The gnome is a class of legendary creatures throughout Europe and, by cultural transfer, in the United States that has taken on many different meanings, but most generally refers to very small people, often men, that live in dark places, especially underground, in the depths of forests, or more recently in gardens. Most European ethnic groups have had some kind of gnome legends with local variations. Modern traditions portray gnomes as small, old men wearing pointed hats and living in forests and gardens.
Despite varying forms, gnomes have the common attribute of being able to move through the earth as easily as humans move atop it. Paracelsus, a sixteenth century Swiss alchemist identified gnomes as a class of nature spirits comprising earth elementals (in contrast to the air, water, and fire elementals). The class of gnomes has been considered to include satyrs, pans, dryads, elves, brownies, and goblins, some helping plants and animals, some helping humans, some reclusive ones staying underground or in dark forests, perhaps hoarding treasure, and others interacting mischievously or even harmfully with humans.
The garden gnome, first appearing in Germany, has appeared in gardens in many parts of the world and achieved an iconic status in popular culture.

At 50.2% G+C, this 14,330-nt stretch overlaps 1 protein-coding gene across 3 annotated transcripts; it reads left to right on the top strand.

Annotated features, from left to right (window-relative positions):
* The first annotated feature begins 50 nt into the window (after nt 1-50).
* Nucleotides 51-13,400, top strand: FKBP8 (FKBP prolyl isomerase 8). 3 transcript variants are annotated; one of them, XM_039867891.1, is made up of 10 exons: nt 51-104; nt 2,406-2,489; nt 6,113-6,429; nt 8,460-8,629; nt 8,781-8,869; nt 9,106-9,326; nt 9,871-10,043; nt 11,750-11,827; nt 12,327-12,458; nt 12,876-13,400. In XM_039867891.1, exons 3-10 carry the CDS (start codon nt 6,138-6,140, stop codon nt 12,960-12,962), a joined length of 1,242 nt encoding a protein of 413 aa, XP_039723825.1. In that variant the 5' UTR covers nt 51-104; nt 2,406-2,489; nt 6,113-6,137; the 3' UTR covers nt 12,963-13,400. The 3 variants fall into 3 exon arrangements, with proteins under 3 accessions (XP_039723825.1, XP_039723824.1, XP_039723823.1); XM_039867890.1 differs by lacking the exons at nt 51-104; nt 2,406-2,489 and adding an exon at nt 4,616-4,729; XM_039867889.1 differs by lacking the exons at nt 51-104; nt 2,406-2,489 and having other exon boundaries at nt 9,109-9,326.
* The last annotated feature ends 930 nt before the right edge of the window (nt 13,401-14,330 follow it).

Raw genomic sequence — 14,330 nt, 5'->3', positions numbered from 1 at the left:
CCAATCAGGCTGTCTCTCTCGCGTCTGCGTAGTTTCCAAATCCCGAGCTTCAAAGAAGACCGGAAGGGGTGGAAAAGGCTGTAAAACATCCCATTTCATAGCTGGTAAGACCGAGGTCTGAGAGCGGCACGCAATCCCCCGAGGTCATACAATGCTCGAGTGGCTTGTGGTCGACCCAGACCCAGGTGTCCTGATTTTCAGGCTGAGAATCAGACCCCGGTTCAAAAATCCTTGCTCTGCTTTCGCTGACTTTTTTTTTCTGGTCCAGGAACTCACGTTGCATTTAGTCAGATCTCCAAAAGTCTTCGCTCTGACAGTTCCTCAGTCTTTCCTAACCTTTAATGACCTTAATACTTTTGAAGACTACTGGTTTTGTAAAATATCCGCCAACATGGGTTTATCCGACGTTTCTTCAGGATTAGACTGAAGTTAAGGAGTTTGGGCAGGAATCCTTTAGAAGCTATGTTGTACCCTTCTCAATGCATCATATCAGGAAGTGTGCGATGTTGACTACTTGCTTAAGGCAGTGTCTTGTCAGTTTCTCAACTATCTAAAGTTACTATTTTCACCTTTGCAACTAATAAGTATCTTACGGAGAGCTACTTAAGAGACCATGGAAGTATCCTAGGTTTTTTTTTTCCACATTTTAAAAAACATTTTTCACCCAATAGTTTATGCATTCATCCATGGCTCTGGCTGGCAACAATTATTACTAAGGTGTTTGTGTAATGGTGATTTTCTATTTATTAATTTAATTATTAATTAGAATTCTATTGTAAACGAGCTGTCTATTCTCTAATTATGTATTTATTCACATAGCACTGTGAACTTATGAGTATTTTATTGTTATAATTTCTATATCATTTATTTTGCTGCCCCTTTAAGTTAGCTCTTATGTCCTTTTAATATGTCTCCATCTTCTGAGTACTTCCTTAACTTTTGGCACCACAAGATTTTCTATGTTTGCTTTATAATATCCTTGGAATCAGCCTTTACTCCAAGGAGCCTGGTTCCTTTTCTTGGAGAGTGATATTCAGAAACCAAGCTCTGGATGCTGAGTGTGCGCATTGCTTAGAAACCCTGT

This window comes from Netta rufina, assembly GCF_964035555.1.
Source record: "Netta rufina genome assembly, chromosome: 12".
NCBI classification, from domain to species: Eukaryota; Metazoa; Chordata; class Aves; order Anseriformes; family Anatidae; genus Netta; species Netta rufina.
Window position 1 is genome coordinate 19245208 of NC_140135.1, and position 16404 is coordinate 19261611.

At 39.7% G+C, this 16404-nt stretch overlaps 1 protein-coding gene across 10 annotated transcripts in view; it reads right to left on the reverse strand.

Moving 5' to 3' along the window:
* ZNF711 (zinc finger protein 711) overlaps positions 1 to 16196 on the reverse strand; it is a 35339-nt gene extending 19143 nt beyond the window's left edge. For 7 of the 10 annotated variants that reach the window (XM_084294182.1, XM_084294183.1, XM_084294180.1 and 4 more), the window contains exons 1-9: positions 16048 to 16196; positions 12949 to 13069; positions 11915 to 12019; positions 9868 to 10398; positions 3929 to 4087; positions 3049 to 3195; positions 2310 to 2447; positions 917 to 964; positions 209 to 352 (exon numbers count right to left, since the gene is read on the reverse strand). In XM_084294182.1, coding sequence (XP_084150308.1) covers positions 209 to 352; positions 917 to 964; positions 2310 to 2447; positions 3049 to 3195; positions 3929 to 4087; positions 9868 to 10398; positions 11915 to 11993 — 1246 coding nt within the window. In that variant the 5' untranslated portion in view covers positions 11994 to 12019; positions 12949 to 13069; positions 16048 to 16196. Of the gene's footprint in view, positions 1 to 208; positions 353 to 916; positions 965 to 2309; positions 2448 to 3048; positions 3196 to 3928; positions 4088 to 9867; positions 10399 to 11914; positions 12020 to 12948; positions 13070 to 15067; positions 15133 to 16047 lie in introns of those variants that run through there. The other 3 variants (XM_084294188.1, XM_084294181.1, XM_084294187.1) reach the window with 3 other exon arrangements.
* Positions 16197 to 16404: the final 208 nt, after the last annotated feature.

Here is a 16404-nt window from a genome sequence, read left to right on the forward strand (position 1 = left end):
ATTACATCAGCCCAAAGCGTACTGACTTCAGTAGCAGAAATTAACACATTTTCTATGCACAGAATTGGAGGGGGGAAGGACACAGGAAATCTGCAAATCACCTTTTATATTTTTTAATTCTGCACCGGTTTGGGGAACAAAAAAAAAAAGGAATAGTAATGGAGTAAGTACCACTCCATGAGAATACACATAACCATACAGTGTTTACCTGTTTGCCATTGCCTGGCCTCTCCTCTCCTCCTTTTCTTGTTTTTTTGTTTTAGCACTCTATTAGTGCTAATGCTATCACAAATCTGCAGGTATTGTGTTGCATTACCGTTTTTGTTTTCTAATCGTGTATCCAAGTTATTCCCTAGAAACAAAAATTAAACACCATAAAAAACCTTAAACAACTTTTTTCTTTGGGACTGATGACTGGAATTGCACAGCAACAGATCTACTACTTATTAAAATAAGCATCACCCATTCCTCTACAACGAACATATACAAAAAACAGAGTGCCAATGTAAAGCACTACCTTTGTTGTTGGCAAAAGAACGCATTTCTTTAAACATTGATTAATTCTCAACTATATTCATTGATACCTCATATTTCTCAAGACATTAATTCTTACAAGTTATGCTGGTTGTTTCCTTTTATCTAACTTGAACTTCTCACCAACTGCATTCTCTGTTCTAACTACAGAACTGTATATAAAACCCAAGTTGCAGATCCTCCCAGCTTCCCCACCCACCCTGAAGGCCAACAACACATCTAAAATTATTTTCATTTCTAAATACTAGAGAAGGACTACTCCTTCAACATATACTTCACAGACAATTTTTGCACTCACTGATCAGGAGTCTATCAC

The word gnome is derived from the New Latin, gnomus. It is often claimed to descend from the Greek gnosis ("knowledge,") but more likely comes from genomos "earth-dweller."
The depiction of gnomes has changed quite often over the years and remained different in different cultures. Originally many of them were conceived of as ugly, ground dwelling creatures that were less humanoid than the gnomes of today. In fact, they were more akin to small goblins and disfigured faeries, and acted more like animals than human beings. In contrast, modern sources often depict gnomes as diminutive, stout humanoids who wear tall, pointed conical caps and dress in solid colors such as blue, red, or green; in this depiction, the male gnome always has a long white beard. They have the intelligence of a human (are sometimes thought to be wiser), and have human-like personalities.
While their appearances may differ, the older and newer traditions do share a similar belief in gnomes' capabilities: They are said to move as easily through the earth as humans walk upon it, and the sun's rays turn them into stone. They are incredibly strong and fast, and said to possess almost supernatural abilities in the manipulation of natural material (although they also are said to fiercely guard against any unnecessary damage to the earth and wildlife).
Gnomes first appeared in the oral tradition of Northern European folklore, and so it is difficult to pinpoint their exact origins. Gnomes share many characteristics with the Norse dwarves, so much so that it is suggested that at a time in Scandinavian tradition, the two were actually interchangeable. At some point, however, a split between gnomes and dwarves occurred. It is not clear if this happened before or after dwarves were assimilated into Dutch and German tradition. What is known is that the modern day depiction of gnomes is more Dutch than Scandinavian. Thus, it is speculated that Dutch tradition created gnomes as they are known today out of Norse dwarves, and from there gnome belief spread to Germany and back into Scandinavia.